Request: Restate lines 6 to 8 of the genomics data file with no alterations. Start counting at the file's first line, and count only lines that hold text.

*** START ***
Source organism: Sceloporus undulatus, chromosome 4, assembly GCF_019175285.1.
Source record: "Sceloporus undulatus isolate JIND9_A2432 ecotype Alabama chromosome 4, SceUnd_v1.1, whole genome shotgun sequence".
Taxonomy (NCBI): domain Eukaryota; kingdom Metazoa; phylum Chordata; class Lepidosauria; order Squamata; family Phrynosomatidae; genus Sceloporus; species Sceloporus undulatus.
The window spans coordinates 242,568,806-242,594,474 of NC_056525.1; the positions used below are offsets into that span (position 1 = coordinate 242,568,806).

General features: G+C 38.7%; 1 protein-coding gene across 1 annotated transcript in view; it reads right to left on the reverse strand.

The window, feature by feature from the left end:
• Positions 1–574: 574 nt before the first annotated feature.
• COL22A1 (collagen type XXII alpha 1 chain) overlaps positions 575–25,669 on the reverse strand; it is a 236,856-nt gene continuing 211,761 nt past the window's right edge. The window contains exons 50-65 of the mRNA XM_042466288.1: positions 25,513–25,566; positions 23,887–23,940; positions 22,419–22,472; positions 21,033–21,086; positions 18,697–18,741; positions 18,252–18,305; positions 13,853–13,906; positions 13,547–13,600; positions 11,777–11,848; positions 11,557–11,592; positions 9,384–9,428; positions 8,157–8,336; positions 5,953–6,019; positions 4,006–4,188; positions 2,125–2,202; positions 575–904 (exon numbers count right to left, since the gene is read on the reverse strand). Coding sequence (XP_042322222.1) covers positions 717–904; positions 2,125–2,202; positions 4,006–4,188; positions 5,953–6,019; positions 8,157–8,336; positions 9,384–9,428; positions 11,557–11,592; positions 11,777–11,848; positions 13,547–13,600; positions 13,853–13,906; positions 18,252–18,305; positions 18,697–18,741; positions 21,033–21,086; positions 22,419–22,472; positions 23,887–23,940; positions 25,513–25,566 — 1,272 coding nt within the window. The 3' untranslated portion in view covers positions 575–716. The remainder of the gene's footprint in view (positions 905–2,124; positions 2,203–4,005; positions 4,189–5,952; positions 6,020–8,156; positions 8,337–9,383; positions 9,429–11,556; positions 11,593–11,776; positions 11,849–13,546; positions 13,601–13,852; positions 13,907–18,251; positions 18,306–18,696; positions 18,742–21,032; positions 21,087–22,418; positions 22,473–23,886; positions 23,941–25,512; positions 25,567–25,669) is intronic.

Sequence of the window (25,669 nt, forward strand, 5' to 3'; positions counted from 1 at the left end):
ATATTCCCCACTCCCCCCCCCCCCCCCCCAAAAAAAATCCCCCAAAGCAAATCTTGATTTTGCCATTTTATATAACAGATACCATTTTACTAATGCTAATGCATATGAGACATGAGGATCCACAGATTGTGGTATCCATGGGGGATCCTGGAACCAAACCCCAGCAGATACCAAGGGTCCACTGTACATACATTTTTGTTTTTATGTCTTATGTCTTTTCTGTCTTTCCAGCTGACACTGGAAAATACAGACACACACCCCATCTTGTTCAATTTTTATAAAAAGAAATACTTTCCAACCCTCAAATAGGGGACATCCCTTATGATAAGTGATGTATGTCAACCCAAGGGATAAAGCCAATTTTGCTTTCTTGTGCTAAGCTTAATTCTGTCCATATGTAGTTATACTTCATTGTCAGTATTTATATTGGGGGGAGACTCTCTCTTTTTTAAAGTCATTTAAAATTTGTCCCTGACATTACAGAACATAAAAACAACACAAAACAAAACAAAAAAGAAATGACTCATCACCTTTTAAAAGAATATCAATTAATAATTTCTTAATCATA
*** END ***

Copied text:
The window, feature by feature from the left end:
• Positions 1–574: 574 nt before the first annotated feature.
• COL22A1 (collagen type XXII alpha 1 chain) overlaps positions 575–25,669 on the reverse strand; it is a 236,856-nt gene continuing 211,761 nt past the window's right edge. The window contains exons 50-65 of the mRNA XM_042466288.1: positions 25,513–25,566; positions 23,887–23,940; positions 22,419–22,472; positions 21,033–21,086; positions 18,697–18,741; positions 18,252–18,305; positions 13,853–13,906; positions 13,547–13,600; positions 11,777–11,848; positions 11,557–11,592; positions 9,384–9,428; positions 8,157–8,336; positions 5,953–6,019; positions 4,006–4,188; positions 2,125–2,202; positions 575–904 (exon numbers count right to left, since the gene is read on the reverse strand). Coding sequence (XP_042322222.1) covers positions 717–904; positions 2,125–2,202; positions 4,006–4,188; positions 5,953–6,019; positions 8,157–8,336; positions 9,384–9,428; positions 11,557–11,592; positions 11,777–11,848; positions 13,547–13,600; positions 13,853–13,906; positions 18,252–18,305; positions 18,697–18,741; positions 21,033–21,086; positions 22,419–22,472; positions 23,887–23,940; positions 25,513–25,566 — 1,272 coding nt within the window. The 3' untranslated portion in view covers positions 575–716. The remainder of the gene's footprint in view (positions 905–2,124; positions 2,203–4,005; positions 4,189–5,952; positions 6,020–8,156; positions 8,337–9,383; positions 9,429–11,556; positions 11,593–11,776; positions 11,849–13,546; positions 13,601–13,852; positions 13,907–18,251; positions 18,306–18,696; positions 18,742–21,032; positions 21,087–22,418; positions 22,473–23,886; positions 23,941–25,512; positions 25,567–25,669) is intronic.